Some people have a clear sense of their sexuality and who they are, and labelling their sexual orientation (whether it be straight, gay, bi, queer, etc.) is not an issue.
But some might not want to choose to label their sexuality. Sexuality is complex, and it can change from person to person.
What if you consider yourself straight, but you feel a special attraction to someone of the same sex/gender? Do you have to label yourself as bisexual now because of this same-sex attraction you never experienced before?
Labels are mainly used as a way to categorise people quickly. Yet, for some reason, when it comes to queer people, society expects an explanation once they learn of someone's sexuality.
An article from Shifting Her Experience mentions that :
"A frequent problem we see time and time again with labels is having to constantly "explain ourselves." We've been asked about our sexual history...if we had boyfriends before, what age we knew we were gay, and ... if we ever had threesomes since we are bisexual...we don't have to explain ourselves because we are gay."
Humans are constantly evolving and changing. You are not the same person you were five or ten years ago. The best part of the human experience is continuously discovering new things about ourselves. We can go our whole lives being "straight" or "gay", but does a new attraction deserve a new label for you?
If we have a clear idea of our sexuality and how we want to be identified, we are free to share it with other people, but it shouldn't be required.
As the letters of the 2SLGBTQIA+ become more inclusive by adding new definitions that span the broad spectrum of human sexuality, it's clear that some people cannot be labelled. The relationships between two consenting adults can be diverse and fluid, and sexuality can become more complex when it comes to gender identity.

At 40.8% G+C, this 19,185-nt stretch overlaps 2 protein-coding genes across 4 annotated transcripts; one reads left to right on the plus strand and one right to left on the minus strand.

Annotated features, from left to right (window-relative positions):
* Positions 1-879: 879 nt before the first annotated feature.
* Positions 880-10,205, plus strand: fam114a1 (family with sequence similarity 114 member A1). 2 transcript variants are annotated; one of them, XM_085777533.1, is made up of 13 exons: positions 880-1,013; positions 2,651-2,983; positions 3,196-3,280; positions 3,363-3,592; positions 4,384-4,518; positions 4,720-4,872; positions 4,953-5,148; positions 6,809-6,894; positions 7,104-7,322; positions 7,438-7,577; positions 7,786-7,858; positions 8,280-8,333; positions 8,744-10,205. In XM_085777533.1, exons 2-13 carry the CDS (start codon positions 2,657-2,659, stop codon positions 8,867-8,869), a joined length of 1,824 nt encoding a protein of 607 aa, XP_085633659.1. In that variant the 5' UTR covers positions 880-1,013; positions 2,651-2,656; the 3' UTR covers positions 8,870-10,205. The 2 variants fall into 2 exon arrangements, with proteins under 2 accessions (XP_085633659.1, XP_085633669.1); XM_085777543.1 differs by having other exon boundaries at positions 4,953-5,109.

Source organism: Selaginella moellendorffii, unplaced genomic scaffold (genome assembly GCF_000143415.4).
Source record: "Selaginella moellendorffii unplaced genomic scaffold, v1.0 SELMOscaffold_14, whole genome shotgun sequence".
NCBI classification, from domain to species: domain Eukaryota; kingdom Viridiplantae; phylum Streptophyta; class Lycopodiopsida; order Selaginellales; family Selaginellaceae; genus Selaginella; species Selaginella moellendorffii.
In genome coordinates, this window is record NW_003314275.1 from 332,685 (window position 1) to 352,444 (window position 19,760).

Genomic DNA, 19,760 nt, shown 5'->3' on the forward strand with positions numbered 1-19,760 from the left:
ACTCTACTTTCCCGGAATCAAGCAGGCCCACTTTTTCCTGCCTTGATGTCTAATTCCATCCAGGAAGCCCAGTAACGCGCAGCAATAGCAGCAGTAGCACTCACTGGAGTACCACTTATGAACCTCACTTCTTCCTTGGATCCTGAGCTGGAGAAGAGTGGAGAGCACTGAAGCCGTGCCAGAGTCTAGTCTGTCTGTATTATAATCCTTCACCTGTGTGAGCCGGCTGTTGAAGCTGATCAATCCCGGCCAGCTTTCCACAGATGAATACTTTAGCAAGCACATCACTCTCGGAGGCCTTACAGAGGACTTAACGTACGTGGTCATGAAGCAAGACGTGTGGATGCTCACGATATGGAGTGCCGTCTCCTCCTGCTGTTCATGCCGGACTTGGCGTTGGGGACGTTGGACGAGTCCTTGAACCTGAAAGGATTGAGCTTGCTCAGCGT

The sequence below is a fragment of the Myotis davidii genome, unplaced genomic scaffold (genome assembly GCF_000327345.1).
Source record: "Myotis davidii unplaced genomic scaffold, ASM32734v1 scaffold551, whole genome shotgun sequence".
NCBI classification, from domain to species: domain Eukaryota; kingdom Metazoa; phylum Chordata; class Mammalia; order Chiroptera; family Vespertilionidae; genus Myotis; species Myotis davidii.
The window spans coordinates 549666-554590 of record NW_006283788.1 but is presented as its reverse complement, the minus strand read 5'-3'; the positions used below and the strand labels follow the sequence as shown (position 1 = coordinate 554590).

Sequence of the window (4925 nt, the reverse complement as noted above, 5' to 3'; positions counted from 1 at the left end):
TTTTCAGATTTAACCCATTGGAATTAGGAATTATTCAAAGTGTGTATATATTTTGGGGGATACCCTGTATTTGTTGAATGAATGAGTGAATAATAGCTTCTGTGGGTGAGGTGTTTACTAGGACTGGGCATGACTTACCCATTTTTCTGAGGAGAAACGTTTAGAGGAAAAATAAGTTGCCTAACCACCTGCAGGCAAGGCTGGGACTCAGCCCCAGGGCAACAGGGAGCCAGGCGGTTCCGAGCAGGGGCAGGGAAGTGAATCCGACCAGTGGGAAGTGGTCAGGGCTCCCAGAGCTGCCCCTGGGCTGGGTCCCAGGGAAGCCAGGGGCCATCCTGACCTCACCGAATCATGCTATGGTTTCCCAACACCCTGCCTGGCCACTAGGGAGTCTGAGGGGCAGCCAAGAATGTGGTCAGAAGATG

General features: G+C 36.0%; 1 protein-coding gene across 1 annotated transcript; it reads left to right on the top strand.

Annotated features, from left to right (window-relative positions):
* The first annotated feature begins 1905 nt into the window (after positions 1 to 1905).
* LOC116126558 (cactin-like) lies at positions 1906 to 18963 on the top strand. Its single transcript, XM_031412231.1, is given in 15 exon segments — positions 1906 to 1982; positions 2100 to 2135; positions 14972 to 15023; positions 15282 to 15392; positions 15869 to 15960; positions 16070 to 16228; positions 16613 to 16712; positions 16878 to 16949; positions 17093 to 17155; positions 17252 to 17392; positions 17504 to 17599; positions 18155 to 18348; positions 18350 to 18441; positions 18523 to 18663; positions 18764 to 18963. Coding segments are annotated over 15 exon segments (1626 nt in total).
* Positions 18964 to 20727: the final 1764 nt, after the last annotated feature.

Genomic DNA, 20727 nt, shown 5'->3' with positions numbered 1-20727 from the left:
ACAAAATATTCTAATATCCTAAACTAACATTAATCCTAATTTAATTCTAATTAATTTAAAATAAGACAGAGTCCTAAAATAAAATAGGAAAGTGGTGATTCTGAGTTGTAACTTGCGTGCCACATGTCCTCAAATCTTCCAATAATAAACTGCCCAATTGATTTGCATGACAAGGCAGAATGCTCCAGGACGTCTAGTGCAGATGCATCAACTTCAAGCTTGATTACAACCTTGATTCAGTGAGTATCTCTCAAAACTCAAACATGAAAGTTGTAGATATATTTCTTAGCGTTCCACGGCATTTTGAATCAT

Non-binary writer Suzannah Weiss explained it best:
"Most popular conceptions of sexual orientation seem to assume that everybody is attracted either to people who have penises and identify as men or people who have vaginas and identify as women. But trans and non-binary people call these assumptions into question: should sexual orientation be defined by your partners' identities or body parts? If your partner is non-binary, what orientation is that?
As a non-binary person, it's impossible to say if I like the "same" or "opposite" gender. Would "straight" for me mean only sleeping with non-binary people? The whole concept becomes almost nonsensical after a certain point. It just doesn't make sense to squeeze myself into this limiting definition."
You never know who you'll be attracted to. You might identify one way, but that can always change. Likewise, you don't know who the universe will put into your life or who your soulmate might be.
Overall, you know who you are, and not everything deserves an explanation. Whether you choose to label yourself or not, it's nobody's business but your own.